An unpatched vulnerability affecting PayPal’s mobile applications can be exploited to access restricted accounts and even bypass the two-factor authentication (2FA) mechanism, a researcher claims.
PayPal can ask users to confirm their identity for fraud protection and due to regulatory obligations. When users are asked to verify their identity, they are blocked from accessing their account and instructed to call or email PayPal to complete the process.
However, according to Benjamin Kunz Mejri, the founder and CEO of Vulnerability Lab, restricted accounts can still be accessed via the PayPal mobile apps for Android and iOS. The researcher says the applications are plagued by a vulnerability that can be exploited to access such accounts through repeated login attempts that leverage valid session cookies.
“My account is blocked to login to the website or to login without a valid cookie. When an error in the valid cookie occurs, there is a redirect. This redirect [leads to] a fail in the security approval procedure and results finally in the bypass of the auth and protection mechanism,” Kunz Mejri told SecurityWeek.
The bug bounty hunter says the method can be used to bypass not only the identity verification mechanism, but also the 2FA system. Once the account is accessed, its password and other profile details can be changed, the expert noted.
The issue was reported to PayPal in April, but it remains unfixed. According to Vulnerability Lab, the company confirmed the existence of the flaw, but downplayed its impact.
PayPal told Vulnerability Lab that this is a low risk flaw because the identity approval mechanism cannot be continually bypassed. And even when it can be bypassed, it’s only a one-time bypass, PayPal reportedly said.
“We received Vulnerability Lab’s bug submission and attempted to reproduce the issue with the details provided. With the information given to us, we were unable to reproduce the claimed issue. We are working with Vulnerability Labs, and other security researchers, to keep our customers secure. We have no evidence to suggest that any PayPal accounts were impacted in any way. PayPal takes the security of our customers’ data, money and account information extremely seriously,” PayPal told SecurityWeek.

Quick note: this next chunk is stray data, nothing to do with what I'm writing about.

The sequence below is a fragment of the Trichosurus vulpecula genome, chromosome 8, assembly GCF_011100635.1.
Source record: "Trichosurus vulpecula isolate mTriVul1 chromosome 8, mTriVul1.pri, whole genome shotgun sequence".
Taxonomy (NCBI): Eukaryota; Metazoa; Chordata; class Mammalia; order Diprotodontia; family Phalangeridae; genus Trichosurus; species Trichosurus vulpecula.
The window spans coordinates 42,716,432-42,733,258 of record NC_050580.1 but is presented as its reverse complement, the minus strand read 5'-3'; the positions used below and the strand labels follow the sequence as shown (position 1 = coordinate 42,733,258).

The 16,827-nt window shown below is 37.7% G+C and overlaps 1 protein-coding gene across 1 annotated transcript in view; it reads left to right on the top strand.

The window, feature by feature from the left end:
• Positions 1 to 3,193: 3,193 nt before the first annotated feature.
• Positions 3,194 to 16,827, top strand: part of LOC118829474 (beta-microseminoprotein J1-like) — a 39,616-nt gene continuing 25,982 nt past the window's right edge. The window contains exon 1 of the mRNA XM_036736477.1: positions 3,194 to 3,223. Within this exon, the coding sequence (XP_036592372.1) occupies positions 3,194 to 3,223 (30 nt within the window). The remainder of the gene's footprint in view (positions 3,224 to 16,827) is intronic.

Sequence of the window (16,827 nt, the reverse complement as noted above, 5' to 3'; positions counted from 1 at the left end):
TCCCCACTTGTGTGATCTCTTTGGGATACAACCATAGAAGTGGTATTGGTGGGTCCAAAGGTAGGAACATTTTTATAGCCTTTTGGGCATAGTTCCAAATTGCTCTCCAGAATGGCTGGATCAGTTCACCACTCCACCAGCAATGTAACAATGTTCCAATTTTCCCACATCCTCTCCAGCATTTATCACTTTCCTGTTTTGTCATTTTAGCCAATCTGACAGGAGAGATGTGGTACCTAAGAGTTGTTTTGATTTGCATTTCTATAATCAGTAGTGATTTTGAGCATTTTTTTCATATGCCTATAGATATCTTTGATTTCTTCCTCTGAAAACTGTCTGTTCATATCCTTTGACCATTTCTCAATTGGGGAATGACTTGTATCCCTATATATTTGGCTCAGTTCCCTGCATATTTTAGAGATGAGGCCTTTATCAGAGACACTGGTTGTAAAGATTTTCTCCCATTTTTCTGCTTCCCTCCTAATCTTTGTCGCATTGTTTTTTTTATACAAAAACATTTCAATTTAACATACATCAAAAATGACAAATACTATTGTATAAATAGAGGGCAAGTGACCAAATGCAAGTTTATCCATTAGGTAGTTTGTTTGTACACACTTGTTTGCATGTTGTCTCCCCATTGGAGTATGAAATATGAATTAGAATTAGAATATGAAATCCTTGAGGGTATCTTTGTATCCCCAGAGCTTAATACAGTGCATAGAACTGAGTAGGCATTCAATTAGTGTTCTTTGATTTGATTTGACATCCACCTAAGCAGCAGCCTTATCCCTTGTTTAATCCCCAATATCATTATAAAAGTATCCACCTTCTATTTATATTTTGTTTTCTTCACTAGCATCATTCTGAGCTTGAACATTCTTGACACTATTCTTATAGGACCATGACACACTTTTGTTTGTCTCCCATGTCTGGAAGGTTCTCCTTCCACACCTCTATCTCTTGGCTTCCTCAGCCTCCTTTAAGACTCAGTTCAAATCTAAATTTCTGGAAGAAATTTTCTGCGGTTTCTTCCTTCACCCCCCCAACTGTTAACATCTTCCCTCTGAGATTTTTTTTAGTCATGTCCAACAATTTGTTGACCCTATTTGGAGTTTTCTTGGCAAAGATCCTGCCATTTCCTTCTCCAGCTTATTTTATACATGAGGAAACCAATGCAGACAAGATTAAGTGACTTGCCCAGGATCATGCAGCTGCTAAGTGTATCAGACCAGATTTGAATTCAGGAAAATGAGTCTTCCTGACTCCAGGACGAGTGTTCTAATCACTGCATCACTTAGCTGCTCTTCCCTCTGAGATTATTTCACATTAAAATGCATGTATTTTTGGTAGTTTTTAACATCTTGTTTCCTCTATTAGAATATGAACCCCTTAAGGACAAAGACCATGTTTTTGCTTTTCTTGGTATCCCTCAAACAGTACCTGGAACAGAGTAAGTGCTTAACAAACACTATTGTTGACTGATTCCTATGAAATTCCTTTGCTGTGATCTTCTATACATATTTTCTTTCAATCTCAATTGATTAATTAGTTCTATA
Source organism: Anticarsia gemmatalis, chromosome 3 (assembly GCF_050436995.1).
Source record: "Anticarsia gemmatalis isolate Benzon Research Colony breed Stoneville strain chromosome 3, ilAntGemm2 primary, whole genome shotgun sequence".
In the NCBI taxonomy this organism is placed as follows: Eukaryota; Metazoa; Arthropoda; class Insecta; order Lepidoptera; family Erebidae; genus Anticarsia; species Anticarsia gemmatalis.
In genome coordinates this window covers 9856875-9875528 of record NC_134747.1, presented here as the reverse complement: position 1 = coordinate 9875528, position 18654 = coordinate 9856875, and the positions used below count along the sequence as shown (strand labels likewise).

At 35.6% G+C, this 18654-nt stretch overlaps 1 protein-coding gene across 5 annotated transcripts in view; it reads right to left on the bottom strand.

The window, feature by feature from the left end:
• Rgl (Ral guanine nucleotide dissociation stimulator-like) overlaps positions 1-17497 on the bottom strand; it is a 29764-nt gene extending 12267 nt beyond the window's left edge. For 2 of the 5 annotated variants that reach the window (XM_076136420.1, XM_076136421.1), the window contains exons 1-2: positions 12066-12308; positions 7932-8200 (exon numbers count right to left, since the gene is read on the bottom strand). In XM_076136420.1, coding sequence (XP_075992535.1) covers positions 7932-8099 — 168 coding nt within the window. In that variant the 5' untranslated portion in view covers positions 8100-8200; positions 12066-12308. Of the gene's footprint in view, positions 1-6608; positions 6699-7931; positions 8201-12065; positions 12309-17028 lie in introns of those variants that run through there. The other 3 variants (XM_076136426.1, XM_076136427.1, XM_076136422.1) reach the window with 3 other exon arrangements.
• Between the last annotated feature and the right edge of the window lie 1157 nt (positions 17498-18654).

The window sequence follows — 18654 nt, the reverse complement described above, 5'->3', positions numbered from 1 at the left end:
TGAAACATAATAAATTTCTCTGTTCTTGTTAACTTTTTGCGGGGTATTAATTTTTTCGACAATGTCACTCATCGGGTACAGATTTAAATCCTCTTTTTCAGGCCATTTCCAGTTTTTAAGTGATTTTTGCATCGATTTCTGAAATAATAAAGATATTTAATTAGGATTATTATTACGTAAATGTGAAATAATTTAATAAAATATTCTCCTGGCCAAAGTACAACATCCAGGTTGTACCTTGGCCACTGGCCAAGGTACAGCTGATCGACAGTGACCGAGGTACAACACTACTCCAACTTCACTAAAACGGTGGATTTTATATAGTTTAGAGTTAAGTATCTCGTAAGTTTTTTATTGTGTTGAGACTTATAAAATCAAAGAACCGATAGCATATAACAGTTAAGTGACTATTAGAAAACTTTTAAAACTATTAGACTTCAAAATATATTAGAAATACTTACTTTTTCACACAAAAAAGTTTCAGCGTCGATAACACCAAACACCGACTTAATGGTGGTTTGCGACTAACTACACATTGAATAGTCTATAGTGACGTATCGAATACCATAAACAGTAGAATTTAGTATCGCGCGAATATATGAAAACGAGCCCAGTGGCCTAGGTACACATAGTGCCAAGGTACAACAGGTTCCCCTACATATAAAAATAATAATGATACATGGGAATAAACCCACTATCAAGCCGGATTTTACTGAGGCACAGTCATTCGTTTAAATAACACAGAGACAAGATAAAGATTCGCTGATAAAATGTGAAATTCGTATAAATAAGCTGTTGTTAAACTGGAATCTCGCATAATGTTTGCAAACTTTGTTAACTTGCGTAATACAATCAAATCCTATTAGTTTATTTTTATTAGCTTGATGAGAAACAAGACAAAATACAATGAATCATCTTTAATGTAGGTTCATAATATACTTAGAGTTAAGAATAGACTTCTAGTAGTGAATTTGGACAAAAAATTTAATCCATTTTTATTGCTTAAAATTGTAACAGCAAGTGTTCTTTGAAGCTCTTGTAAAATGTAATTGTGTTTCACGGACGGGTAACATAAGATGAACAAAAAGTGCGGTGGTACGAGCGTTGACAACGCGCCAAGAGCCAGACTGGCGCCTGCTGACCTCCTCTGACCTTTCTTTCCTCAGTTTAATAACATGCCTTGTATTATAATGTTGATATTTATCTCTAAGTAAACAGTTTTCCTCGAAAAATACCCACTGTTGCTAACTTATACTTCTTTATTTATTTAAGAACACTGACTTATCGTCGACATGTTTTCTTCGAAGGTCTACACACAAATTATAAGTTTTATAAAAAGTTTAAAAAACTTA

This is not the first time PayPal and Vulnerability Lab have argued over the impact of a mobile API flaw. In October 2014, the German security firm publicly disclosed a similar security bypass issue after PayPal refused to acknowledge its existence for more than a year. Ultimately, the payment processor confirmed the vulnerability, patched it, and promised to reward the researchers.
Bitdefender also reported identifying a PayPal vulnerability last week. The antivirus company discovered a persistent cross-site scripting (XSS) bug that could have been exploited to upload malicious files and launch attacks against Firefox users. PayPal addressed the issue found by Bitdefender.
*Updated with statement from PayPal
Related Reading: PayPal Patches Serious Flaw in Payment System